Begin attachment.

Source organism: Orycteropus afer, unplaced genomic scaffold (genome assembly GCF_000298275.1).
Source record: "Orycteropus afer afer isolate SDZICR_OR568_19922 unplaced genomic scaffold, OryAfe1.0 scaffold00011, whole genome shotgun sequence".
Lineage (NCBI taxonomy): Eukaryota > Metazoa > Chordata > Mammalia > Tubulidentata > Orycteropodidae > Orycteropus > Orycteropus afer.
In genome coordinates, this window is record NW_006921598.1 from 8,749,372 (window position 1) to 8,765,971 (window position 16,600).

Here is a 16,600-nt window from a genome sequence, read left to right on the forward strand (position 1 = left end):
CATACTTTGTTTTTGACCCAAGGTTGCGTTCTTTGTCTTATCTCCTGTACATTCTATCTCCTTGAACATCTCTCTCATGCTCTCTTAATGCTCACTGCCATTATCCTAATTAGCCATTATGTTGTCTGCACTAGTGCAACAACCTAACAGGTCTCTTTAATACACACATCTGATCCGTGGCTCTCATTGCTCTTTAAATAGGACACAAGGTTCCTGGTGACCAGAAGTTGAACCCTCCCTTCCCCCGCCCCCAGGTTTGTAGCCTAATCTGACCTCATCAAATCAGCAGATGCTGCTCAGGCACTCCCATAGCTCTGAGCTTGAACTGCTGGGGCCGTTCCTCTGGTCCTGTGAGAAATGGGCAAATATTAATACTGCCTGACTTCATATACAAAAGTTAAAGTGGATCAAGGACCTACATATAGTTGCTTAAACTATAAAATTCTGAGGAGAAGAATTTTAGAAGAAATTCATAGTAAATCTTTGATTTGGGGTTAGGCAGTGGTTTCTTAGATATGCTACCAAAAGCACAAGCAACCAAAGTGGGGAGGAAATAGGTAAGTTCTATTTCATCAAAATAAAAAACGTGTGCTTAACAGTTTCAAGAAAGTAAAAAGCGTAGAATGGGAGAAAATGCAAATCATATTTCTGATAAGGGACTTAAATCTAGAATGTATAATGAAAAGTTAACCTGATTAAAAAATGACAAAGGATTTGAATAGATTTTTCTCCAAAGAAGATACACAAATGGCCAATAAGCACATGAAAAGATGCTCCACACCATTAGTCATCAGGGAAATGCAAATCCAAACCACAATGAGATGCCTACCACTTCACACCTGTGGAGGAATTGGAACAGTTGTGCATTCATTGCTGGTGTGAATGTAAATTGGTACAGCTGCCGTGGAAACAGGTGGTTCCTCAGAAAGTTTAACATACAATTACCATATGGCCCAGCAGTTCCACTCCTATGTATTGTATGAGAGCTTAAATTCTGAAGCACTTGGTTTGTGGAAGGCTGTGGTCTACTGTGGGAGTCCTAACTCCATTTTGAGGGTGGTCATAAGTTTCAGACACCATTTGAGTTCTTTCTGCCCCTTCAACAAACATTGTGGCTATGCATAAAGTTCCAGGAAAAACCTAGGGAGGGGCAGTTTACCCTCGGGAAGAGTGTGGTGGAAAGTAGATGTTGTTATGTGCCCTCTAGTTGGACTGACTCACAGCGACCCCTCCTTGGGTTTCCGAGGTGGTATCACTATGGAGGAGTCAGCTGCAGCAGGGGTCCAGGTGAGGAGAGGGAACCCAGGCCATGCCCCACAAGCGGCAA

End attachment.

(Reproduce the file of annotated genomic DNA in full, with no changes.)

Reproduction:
Source organism: Orycteropus afer, unplaced genomic scaffold (genome assembly GCF_000298275.1).
Source record: "Orycteropus afer afer isolate SDZICR_OR568_19922 unplaced genomic scaffold, OryAfe1.0 scaffold00011, whole genome shotgun sequence".
Lineage (NCBI taxonomy): Eukaryota > Metazoa > Chordata > Mammalia > Tubulidentata > Orycteropodidae > Orycteropus > Orycteropus afer.
In genome coordinates, this window is record NW_006921598.1 from 8,749,372 (window position 1) to 8,765,971 (window position 16,600).

Here is a 16,600-nt window from a genome sequence, read left to right on the forward strand (position 1 = left end):
CATACTTTGTTTTTGACCCAAGGTTGCGTTCTTTGTCTTATCTCCTGTACATTCTATCTCCTTGAACATCTCTCTCATGCTCTCTTAATGCTCACTGCCATTATCCTAATTAGCCATTATGTTGTCTGCACTAGTGCAACAACCTAACAGGTCTCTTTAATACACACATCTGATCCGTGGCTCTCATTGCTCTTTAAATAGGACACAAGGTTCCTGGTGACCAGAAGTTGAACCCTCCCTTCCCCCGCCCCCAGGTTTGTAGCCTAATCTGACCTCATCAAATCAGCAGATGCTGCTCAGGCACTCCCATAGCTCTGAGCTTGAACTGCTGGGGCCGTTCCTCTGGTCCTGTGAGAAATGGGCAAATATTAATACTGCCTGACTTCATATACAAAAGTTAAAGTGGATCAAGGACCTACATATAGTTGCTTAAACTATAAAATTCTGAGGAGAAGAATTTTAGAAGAAATTCATAGTAAATCTTTGATTTGGGGTTAGGCAGTGGTTTCTTAGATATGCTACCAAAAGCACAAGCAACCAAAGTGGGGAGGAAATAGGTAAGTTCTATTTCATCAAAATAAAAAACGTGTGCTTAACAGTTTCAAGAAAGTAAAAAGCGTAGAATGGGAGAAAATGCAAATCATATTTCTGATAAGGGACTTAAATCTAGAATGTATAATGAAAAGTTAACCTGATTAAAAAATGACAAAGGATTTGAATAGATTTTTCTCCAAAGAAGATACACAAATGGCCAATAAGCACATGAAAAGATGCTCCACACCATTAGTCATCAGGGAAATGCAAATCCAAACCACAATGAGATGCCTACCACTTCACACCTGTGGAGGAATTGGAACAGTTGTGCATTCATTGCTGGTGTGAATGTAAATTGGTACAGCTGCCGTGGAAACAGGTGGTTCCTCAGAAAGTTTAACATACAATTACCATATGGCCCAGCAGTTCCACTCCTATGTATTGTATGAGAGCTTAAATTCTGAAGCACTTGGTTTGTGGAAGGCTGTGGTCTACTGTGGGAGTCCTAACTCCATTTTGAGGGTGGTCATAAGTTTCAGACACCATTTGAGTTCTTTCTGCCCCTTCAACAAACATTGTGGCTATGCATAAAGTTCCAGGAAAAACCTAGGGAGGGGCAGTTTACCCTCGGGAAGAGTGTGGTGGAAAGTAGATGTTGTTATGTGCCCTCTAGTTGGACTGACTCACAGCGACCCCTCCTTGGGTTTCCGAGGTGGTATCACTATGGAGGAGTCAGCTGCAGCAGGGGTCCAGGTGAGGAGAGGGAACCCAGGCCATGCCCCACAAGCGGCAA